This week we'll be discussing the all important but often forgotten style: The 6/8 March. In competitive piping and drumming the 6/8 march is rarely used. It sometimes makes an appearance in march medleys in the lower grades but is extremely rare in the upper grades. However, on parade and in massed bands, 6/8 marches are very common. Unfortunately, in most bands, parade tunes are always the last to be practiced. The stylistic considerations and the all important "swing" inherent in the 6/8 march style are never emphasized to the necessary degree.
The rolls commonly found in 6/8 marches are as follows:
- Five Stroke Rolls (fast and slow)
- Six Stroke Rolls
- Seven Stroke Rolls
- Thirteen Stroke Rolls
- Twenty Five Stroke Rolls
Let's begin with fives...
Five Stroke Rolls
In 6/8 marches, five stroke rolls appear in both "fast" and "slow" versions as in the examples below:
The first three examples above show several versions of "slow" five stroke rolls. A "slow" five is easy to execute as its buzzes are played at a manageable speed. "Slow" fives begin either with an eighth note or a dotted eighth note. Example #4 illustrates a "fast" five". In a fast five, the two buzzes of the roll must be played very quickly. A "fast" five always begins on a sixteenth note.
Six and Seven Stroke Rolls
In the 6/8 march six stroke rolls always begin with an accented quarter note as in examples #1 and #2 below. Seven stroke rolls also begin with a quarter note but start with a buzz instead of an accent as in examples #3 and #4.
Thirteen Stroke Rolls
Thirteens can be easily identified in a 6/8 march as they always begin with a dotted quarter note. Example #1 shows a thirteen beginning on the first beat of the bar and example #2 shows a thirteen beginning on beat two.
Twenty Five Stroke Rolls
The only place you'll find a twenty five stroke roll (other than intro rolls) is in the last part of the North American massed band 6/8 drum score. You'll find it written one of two ways: using a dotted half note as in example #1 or using two dotted quarter notes tied together as in example #2.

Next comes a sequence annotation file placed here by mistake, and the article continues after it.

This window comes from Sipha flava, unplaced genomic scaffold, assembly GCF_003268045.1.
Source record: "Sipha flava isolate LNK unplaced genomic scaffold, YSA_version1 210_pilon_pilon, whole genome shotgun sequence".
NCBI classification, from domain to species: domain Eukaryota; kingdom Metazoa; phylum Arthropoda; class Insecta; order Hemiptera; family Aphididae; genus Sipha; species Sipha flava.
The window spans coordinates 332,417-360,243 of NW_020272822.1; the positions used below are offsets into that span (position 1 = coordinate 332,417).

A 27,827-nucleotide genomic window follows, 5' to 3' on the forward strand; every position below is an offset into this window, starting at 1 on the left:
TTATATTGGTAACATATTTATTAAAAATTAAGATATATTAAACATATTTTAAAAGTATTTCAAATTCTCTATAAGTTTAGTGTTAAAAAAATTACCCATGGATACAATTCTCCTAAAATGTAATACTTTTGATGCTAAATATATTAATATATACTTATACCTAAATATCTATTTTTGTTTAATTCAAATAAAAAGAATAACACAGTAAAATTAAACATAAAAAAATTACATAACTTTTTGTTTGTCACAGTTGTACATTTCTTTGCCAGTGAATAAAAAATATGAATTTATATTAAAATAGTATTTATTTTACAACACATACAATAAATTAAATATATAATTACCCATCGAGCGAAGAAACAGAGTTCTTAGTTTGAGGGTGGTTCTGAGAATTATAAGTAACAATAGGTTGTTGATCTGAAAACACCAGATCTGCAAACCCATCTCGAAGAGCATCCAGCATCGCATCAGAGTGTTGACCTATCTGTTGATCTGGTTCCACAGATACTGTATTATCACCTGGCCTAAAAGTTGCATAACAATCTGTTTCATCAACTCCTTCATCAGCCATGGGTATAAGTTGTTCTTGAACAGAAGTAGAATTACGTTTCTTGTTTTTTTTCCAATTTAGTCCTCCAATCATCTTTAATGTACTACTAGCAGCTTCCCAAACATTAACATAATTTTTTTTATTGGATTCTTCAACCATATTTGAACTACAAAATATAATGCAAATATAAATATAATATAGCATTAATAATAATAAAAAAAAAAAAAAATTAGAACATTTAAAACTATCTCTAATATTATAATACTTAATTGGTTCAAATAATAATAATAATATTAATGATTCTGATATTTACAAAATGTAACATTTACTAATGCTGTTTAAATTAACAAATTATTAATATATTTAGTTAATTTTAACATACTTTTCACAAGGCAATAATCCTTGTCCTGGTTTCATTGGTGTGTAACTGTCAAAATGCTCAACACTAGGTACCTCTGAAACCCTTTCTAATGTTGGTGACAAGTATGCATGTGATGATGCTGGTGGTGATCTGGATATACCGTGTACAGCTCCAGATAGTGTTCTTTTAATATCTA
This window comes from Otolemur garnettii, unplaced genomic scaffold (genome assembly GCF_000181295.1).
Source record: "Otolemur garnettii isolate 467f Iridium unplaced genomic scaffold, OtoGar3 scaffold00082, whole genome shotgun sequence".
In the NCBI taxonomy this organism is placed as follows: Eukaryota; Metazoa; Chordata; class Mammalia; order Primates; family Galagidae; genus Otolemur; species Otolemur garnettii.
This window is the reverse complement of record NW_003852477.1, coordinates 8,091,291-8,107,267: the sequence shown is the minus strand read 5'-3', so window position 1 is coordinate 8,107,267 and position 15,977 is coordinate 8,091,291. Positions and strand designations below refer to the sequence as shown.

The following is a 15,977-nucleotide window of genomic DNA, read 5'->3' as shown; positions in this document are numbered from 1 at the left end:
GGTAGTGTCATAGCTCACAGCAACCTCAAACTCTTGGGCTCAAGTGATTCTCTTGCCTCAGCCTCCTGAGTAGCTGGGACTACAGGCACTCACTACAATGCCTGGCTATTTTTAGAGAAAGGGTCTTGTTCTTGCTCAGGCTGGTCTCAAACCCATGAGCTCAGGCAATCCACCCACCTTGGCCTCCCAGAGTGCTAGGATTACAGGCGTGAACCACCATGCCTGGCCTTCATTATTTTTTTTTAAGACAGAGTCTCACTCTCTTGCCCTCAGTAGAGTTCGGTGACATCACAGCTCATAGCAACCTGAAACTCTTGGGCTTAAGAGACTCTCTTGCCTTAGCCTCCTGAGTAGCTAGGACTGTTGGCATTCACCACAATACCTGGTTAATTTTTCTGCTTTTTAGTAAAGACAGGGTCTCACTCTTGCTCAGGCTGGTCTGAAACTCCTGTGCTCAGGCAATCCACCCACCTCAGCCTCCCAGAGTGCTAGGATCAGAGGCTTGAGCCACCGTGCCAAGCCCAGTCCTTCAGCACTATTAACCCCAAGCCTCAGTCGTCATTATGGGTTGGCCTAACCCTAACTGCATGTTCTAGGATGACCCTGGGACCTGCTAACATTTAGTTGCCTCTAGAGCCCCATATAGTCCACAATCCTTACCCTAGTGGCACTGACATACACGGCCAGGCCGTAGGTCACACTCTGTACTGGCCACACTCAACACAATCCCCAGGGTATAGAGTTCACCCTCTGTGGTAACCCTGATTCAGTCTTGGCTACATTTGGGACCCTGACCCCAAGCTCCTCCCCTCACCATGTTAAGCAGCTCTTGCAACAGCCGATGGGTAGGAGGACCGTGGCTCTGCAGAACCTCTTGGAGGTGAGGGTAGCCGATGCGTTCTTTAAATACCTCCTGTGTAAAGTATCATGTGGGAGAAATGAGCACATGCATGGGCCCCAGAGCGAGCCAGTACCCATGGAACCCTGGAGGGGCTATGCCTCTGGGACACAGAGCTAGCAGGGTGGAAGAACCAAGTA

The Mystery of the Massed Band 6/8
Those of us living in North America have had many chances to play the "Massed Band 6/8" drum score. The first two bars of the score look like this...
The first half of the line above (example #1 above) is copied from the score itself. According to the written music, drummers should be executing two seven stroke rolls in the first bar. For clarification I've provided a rhythmic breakdown of these seven stroke rolls in example #2 above. As you can see, these two seven stroke rolls must be played VERY quickly in order to fit the written rhythm. That is EXTREMELY difficult to do!! In order to fit this seven stroke roll into the music drummers have been starting the seven stroke roll earlier than they should. Here's the result:
Notice that the first bar of the 6/8 has none of the triplet swing necessary for the correct interpretation of the 6/8 march style. Instead, the result (when written) would look something like the example below:
When we play a 6/8 in massed bands we are essentially playing a bar of 2/4 march before going back to 6/8 in the bar that follows as in example #1 above. Example #2 is a rhythmic breakdown of this (incorrect) interpretation. The reason we interpret the first bar of the massed band 6/8 incorrectly is because it is too difficult--especially for beginners. This oversight from the composer(s) of the 6/8 score has caused confusion for both teachers and students for many years. All that is needed to rectify this situation is a simple fix: replace the two seven stroke rolls in the first bar with two fives as in the example below. This is so much easier to play and the triplet swing it creates will get your massed band 6/8 off on the right (or should I say left?) foot!
Next week we'll be discussing the breakdown and use of rhythm syllables to aid in interpreting your rolls in the 6/8 march. Thanks to everyone that has commented on the posts and sent me messages with critiques/ideas for future blog posts and encouraging words. Until next time, happy drumming!